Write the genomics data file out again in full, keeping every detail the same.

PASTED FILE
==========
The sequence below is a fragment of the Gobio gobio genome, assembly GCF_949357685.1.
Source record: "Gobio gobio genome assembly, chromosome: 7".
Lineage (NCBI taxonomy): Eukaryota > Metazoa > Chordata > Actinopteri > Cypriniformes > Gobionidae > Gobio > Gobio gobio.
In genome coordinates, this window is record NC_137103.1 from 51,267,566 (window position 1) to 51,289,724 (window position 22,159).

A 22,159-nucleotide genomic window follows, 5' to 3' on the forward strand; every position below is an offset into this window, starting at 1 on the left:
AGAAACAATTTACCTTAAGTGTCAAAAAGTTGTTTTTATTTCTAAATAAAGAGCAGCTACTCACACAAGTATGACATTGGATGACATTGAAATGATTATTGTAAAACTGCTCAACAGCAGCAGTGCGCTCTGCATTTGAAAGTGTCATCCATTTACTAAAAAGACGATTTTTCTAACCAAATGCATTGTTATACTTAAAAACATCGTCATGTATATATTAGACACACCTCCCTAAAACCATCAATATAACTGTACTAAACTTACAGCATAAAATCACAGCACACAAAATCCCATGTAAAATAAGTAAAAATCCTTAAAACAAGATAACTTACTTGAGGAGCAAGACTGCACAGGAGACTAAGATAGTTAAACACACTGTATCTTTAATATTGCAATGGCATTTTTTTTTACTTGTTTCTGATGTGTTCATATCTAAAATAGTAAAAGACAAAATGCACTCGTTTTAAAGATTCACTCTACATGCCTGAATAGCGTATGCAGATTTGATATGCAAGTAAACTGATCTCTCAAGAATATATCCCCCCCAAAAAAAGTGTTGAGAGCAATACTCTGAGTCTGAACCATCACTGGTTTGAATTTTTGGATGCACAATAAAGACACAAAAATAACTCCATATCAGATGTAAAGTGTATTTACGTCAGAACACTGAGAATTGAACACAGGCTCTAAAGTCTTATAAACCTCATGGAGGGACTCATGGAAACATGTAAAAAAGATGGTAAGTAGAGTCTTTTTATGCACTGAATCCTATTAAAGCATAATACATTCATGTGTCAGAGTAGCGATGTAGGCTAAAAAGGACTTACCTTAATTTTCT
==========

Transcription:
The sequence below is a fragment of the Gobio gobio genome, assembly GCF_949357685.1.
Source record: "Gobio gobio genome assembly, chromosome: 7".
Lineage (NCBI taxonomy): Eukaryota > Metazoa > Chordata > Actinopteri > Cypriniformes > Gobionidae > Gobio > Gobio gobio.
In genome coordinates, this window is record NC_137103.1 from 51,267,566 (window position 1) to 51,289,724 (window position 22,159).

A 22,159-nucleotide genomic window follows, 5' to 3' on the forward strand; every position below is an offset into this window, starting at 1 on the left:
AGAAACAATTTACCTTAAGTGTCAAAAAGTTGTTTTTATTTCTAAATAAAGAGCAGCTACTCACACAAGTATGACATTGGATGACATTGAAATGATTATTGTAAAACTGCTCAACAGCAGCAGTGCGCTCTGCATTTGAAAGTGTCATCCATTTACTAAAAAGACGATTTTTCTAACCAAATGCATTGTTATACTTAAAAACATCGTCATGTATATATTAGACACACCTCCCTAAAACCATCAATATAACTGTACTAAACTTACAGCATAAAATCACAGCACACAAAATCCCATGTAAAATAAGTAAAAATCCTTAAAACAAGATAACTTACTTGAGGAGCAAGACTGCACAGGAGACTAAGATAGTTAAACACACTGTATCTTTAATATTGCAATGGCATTTTTTTTTACTTGTTTCTGATGTGTTCATATCTAAAATAGTAAAAGACAAAATGCACTCGTTTTAAAGATTCACTCTACATGCCTGAATAGCGTATGCAGATTTGATATGCAAGTAAACTGATCTCTCAAGAATATATCCCCCCCAAAAAAAGTGTTGAGAGCAATACTCTGAGTCTGAACCATCACTGGTTTGAATTTTTGGATGCACAATAAAGACACAAAAATAACTCCATATCAGATGTAAAGTGTATTTACGTCAGAACACTGAGAATTGAACACAGGCTCTAAAGTCTTATAAACCTCATGGAGGGACTCATGGAAACATGTAAAAAAGATGGTAAGTAGAGTCTTTTTATGCACTGAATCCTATTAAAGCATAATACATTCATGTGTCAGAGTAGCGATGTAGGCTAAAAAGGACTTACCTTAATTTTCT